Creating Places: A Citizen Observer's Look at Nashville's Built Environment

Writer's Note: William Williams' interest in the manmade environment dates to 1970, at which point the then-young Williams started a collection of postcards of city skylines. The collection now numbers 1,000-plus cards. Among the writer's specific interests are exterior building design, city district planning, demographics, signage, mixed-use development, mass transit and green/sustainable construction and living. Williams began his Creating Places column with The City Paper in February 2005. The column in its original form was discontinued in September 2008 and reinvented via this blog in November 2008. Creating Places can be found on the home page of the website of The City Paper, at which Williams has worked in various capacities since October 2000.

Tuesday, April 16, 2013

Creating Places: Walking Demonbreun

As I listen to some instrumental music and enjoy a cup of chocolate soy milk, I ponder Demonbreun Street, circa 2016. Join me as we take a mental (and hypothetical) 1.5-mile stroll on a wonderful spring day.

Starting at the Music Row Roundabout and with the handsome Roundabout Plaza casting a shadow on the dancing nudes of Musica, we move east on the north side of the road and are immediately greeted on the right by Faison's 1515 Demonbreun and on the left by the hustle and bustle of the various shops and bars that highlight the block. We pass Tamarind, the stellar Indian eatery, and pause to remember Mo, the affable manager who has long since moved on. A few steps forward and on the left, Rhythm towers above us. We take a look across the street at  the updated (though still generic) Comfort Inn, which has seen its cartoonish facade fiddles long since removed.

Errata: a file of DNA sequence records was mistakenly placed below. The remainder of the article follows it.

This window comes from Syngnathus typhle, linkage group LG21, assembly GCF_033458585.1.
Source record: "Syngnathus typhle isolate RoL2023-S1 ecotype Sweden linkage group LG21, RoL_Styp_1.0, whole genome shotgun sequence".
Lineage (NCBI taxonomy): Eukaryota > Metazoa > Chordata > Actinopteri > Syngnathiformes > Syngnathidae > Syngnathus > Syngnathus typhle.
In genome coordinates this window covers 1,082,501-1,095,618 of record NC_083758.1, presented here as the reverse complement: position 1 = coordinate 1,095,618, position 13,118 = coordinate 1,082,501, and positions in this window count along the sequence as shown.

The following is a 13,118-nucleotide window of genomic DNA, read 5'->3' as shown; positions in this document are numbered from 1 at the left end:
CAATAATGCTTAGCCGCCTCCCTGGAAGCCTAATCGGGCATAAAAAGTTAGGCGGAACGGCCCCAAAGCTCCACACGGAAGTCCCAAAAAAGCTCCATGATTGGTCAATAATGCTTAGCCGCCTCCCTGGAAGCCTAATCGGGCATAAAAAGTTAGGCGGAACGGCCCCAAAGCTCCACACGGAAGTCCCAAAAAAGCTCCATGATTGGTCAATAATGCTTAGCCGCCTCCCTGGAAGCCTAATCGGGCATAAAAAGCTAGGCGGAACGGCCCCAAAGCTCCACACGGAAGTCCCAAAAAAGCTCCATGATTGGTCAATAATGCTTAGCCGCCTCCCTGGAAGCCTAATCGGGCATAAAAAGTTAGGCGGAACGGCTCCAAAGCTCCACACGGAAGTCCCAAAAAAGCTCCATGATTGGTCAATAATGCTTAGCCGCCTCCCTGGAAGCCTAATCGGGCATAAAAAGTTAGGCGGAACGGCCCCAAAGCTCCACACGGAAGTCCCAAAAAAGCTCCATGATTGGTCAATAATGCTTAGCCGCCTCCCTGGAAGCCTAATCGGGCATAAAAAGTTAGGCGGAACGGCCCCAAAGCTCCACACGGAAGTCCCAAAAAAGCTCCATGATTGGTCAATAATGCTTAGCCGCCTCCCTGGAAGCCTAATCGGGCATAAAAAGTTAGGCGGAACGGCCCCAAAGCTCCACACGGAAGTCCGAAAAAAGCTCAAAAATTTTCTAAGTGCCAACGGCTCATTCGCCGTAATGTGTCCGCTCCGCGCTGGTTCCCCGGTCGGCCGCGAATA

Crossing the interstate is unpleasant but not as much so as is currently the case as some pedestrian improvements have been made since 2013. Once we get to the other side, we cross Demonbreun and admire both the Eakin and Hensler towers. Past the underrated Braid Electric Building we then traverse the Demonbreun Viaduct and are greeted by MarketStreet's Gulch Crossing building and, shortly thereafter, a semi-icon: Cummins Station.

At Eighth and Demonbreun, we note the classy modernist United Methodist Publishing House building. After pausing, we gaze skyward at Tony Giarratana's Marriott on the left while the massive Music City Center roller-coasters its way east to the right. At Sixth, we spot the shops on the back side of the Bridgestone Arena then, at Fifth, thrill to the one-two-three punch of the northeast corner of the MCC, the quirky Country Music Hall of Fame and Museum and the modernist Omni. Hall of Fame Park offers some soothing greenery on the left.

We reach Fourth and are greeted by the Schermerhorn on the left and both Encore and Hyatt Place on the right. One block later loom both Pinnacle on the left and Tony Giarratana's SoBro on the right. At this point, we have walked past 18 buildings of major note, with the final two blocks of our stroll offering a nice finish with the tasteful Market Street Apartments and Liggett Building serving as an entrance to the Ingram Amphitheater.

That was a nice "walk" and my faux milk is consumed. Good night.


  1. William, the key phrase in your dream scenario would be "pedestrian improvements"....If the city will recognize how valuable it would be to make it easier to traverse Demonbreun on foot, it could truly be renamed the "Miracle Mile". The distance between the Beaman used car lot and the Braid Electric Building is downright dangerous at 2:00am on Sunday morning...Wider sidewalks with better lighting and Police call boxes would help a lot..Heck, even a moving sidewalk ala the Atlanta Airport would make economic sense....Until then, it will remain a "dream".

  2. AMous,

    Points well made. But the walk between First and 12th along Demonbreun is safe enough. I walk it five days a week and have no problems. Still, your point is valid.